rdata.frame: Generate a random data.frame with tunable characteristics

Description Usage Arguments Details Value Author(s) See Also Examples

Description

This function generates a random data.frame with a missingness mechanism that is used to impose a missingness pattern. The primary purpose of this function is for use in simulations

Usage

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rdata.frame(N = 1000, 
            restrictions = c("none", "MARish", "triangular", "stratified", "MCAR"),
            last_CPC = NA_real_, strong = FALSE, pr_miss = .25, Sigma = NULL, 
            alpha = NULL, experiment = FALSE, 
            treatment_cor = c(rep(0, n_full - 1), rep(NA, 2 * n_partial)),
            n_full = 1, n_partial = 1, n_cat = NULL,
            eta = 1, df = Inf, types = "continuous", estimate_CPCs = TRUE)

Arguments

N

integer indicating the number of observations

restrictions

character string indicating what restrictions to impose on the the missing data mechansim, see the Details section

last_CPC

a numeric scalar between -1 and 1 exclusive or NA_real_ (the default). If not NA_real_, then this value will be used to construct the correlation matrix from which the data are drawn. This option is useful if restrictions is "triangular" or "stratified", in which case the degree to which last_CPC is not zero causes a violation of the Missing-At-Random assumption that is confined to the last of the partially observed variables

strong

Integer among 0, 1, and 2 indicating how strong to make the instruments with multiple partially observed variables, in which case the missingness indicators for each partially observed variable can be used as instruments when predicting missingness on other partially observed variables. Only applies when restrictions = "triangular"

pr_miss

numeric scalar on the (0,1) interval or vector of length n_partial indicating the proportion of observations that are missing on partially observed variables

Sigma

Either NULL (the default) or a correlation matrix of appropriate order for the variables (including the missingness indicators). By default, such a matrix is generated at random.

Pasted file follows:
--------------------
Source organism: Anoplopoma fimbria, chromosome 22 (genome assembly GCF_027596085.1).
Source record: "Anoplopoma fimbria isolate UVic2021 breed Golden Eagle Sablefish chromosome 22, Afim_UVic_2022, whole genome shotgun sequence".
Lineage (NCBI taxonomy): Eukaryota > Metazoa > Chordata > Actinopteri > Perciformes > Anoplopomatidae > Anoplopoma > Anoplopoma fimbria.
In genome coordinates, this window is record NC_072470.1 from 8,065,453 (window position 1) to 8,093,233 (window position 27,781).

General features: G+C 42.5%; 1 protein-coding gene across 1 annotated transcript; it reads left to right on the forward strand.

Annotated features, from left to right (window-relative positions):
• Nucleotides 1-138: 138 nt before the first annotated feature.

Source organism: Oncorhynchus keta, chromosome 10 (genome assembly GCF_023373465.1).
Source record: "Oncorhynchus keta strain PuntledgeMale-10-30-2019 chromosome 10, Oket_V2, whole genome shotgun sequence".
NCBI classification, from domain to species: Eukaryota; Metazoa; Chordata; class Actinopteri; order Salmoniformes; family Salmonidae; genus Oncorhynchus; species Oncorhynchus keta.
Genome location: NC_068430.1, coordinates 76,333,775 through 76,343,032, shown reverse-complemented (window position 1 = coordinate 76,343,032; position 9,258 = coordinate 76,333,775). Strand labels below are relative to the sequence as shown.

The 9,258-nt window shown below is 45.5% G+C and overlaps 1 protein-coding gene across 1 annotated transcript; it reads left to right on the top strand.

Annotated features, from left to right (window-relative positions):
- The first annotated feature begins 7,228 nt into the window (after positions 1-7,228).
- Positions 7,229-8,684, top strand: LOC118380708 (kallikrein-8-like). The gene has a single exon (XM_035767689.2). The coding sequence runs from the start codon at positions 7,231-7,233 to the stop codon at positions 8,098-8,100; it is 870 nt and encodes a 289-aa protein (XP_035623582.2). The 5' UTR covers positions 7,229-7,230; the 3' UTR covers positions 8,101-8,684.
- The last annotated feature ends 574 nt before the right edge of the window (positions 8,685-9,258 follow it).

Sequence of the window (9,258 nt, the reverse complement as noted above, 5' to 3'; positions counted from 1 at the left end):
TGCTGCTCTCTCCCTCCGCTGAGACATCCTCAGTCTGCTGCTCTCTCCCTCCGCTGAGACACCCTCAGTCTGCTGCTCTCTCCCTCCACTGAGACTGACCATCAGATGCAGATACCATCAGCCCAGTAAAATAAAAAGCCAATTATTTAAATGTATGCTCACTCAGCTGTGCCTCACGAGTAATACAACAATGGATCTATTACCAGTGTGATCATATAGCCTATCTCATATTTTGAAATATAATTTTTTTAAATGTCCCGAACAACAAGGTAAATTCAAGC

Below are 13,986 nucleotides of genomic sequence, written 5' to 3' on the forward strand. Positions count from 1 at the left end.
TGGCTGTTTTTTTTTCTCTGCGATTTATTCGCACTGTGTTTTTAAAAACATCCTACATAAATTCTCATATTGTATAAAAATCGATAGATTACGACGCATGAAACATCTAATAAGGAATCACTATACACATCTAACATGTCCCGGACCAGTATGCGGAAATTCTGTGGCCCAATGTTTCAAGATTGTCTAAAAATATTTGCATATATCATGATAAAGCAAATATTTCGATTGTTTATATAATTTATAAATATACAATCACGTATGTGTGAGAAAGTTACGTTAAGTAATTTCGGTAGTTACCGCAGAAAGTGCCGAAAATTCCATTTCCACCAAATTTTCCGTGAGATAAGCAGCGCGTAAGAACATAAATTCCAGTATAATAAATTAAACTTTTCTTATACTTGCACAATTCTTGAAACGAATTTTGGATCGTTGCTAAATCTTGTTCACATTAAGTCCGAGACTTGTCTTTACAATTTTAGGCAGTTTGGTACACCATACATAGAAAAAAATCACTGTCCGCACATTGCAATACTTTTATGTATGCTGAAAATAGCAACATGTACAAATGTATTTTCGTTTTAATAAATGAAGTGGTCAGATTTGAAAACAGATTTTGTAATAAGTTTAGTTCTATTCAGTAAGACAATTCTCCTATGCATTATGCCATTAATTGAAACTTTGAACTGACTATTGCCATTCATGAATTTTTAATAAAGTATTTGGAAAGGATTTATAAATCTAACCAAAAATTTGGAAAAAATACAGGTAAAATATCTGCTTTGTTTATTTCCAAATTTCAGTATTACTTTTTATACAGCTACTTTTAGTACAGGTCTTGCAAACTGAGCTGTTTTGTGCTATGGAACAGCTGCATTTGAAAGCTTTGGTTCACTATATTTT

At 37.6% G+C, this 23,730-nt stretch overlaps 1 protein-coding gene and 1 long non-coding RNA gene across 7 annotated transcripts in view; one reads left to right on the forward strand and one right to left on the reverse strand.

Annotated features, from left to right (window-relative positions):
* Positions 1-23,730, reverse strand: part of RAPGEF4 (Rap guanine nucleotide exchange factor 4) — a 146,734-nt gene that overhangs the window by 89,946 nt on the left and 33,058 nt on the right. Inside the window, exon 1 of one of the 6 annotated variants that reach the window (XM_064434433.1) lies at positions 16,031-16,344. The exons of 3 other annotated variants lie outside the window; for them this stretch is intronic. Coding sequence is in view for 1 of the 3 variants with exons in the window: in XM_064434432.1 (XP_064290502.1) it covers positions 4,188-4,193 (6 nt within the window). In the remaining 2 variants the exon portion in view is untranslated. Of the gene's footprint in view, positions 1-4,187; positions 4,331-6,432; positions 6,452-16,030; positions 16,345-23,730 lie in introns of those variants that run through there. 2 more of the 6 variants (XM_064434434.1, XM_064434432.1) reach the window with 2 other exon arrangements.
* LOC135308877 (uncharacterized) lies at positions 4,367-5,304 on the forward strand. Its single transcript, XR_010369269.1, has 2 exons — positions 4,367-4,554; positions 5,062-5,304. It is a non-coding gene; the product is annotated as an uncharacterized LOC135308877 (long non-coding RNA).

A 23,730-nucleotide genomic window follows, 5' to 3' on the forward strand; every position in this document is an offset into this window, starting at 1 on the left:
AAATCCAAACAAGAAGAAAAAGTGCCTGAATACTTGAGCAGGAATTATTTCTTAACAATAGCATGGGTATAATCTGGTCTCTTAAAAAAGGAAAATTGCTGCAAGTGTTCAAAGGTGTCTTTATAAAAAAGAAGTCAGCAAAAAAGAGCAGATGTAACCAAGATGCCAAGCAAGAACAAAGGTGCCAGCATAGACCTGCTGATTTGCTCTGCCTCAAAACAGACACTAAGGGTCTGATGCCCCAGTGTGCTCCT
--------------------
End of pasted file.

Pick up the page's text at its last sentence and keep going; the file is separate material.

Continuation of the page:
alpha

Either NULL, NA, or a numeric vector of appropriate length that governs the skew of a multivariate skewed normal distribution; see rmsn. The appropriate length is n_full - 1 + 2 * n_partial iff none of the variable types is nominal. If some of the variable types are nominal, then the appropriate length is n_full - 1 + 2 * n_partial + sum(n_cat) - length(n_cat). If NULL, alpha is taken to be zero, in which case the data-generating process has no skew. If NA, alpha is drawn from rt with df degrees of freedom

experiment

logical indicating whether to simulate a randomized experiment

treatment_cor

Numeric vector of appropriate length indicating the correlations between the treatment variable and the other variables, which is only relevant if experiment = TRUE. The appropriate length is n_full - 1 + 2 * n_partial iff none of the variable types is nominal. If some of the variable types are nominal, then the appropriate length is n_full - 1 + 2 * n_partial + sum(n_cat) - length(n_cat). If treatment_cor is of length one and is zero, then it will be recylced to the appropriate length. The treatment variable should be uncorrelated with intended covariates and uncorrelated with missingness on intended covariates. If any elements of treatment_cor are NA, then those elements will be replaced with random draws. Note that the order of the random variables is: all fully observed variables,all partially observed but not nominal variables, all partially observed nominal variables, all missingness indicators for partially observed variables.

n_full

integer indicating the number of fully observed variables

n_partial

integer indicating the number of partially observed variables

n_cat

Either NULL or an integer vector (possibly of length one) indicating the number of categories in each partially observed nominal or ordinal variable; see the Details section

eta

Positive numeric scalar which serves as a hyperparameter in the data-generating process. The default value of 1 implies that the correlation matrix among the variables is jointly uniformally distributed, using essentially the same logic as in the clusterGeneration package

df

positive numeric scalar indicating the degress of freedom for the (possibly skewed) multivariate t distribution, which defaults to Inf implying a (possibly skewed) multivariate normal distribution

types

a character vector (possibly of length one, in which case it is recycled) indicating the type for each fully observed and partially observed variable, which currently can be among "continuous", "count", "binary", "treatment" (which is binary), "ordinal", "nominal", "proportion", "positive". See the Details section. Unique abbreviations are acceptable.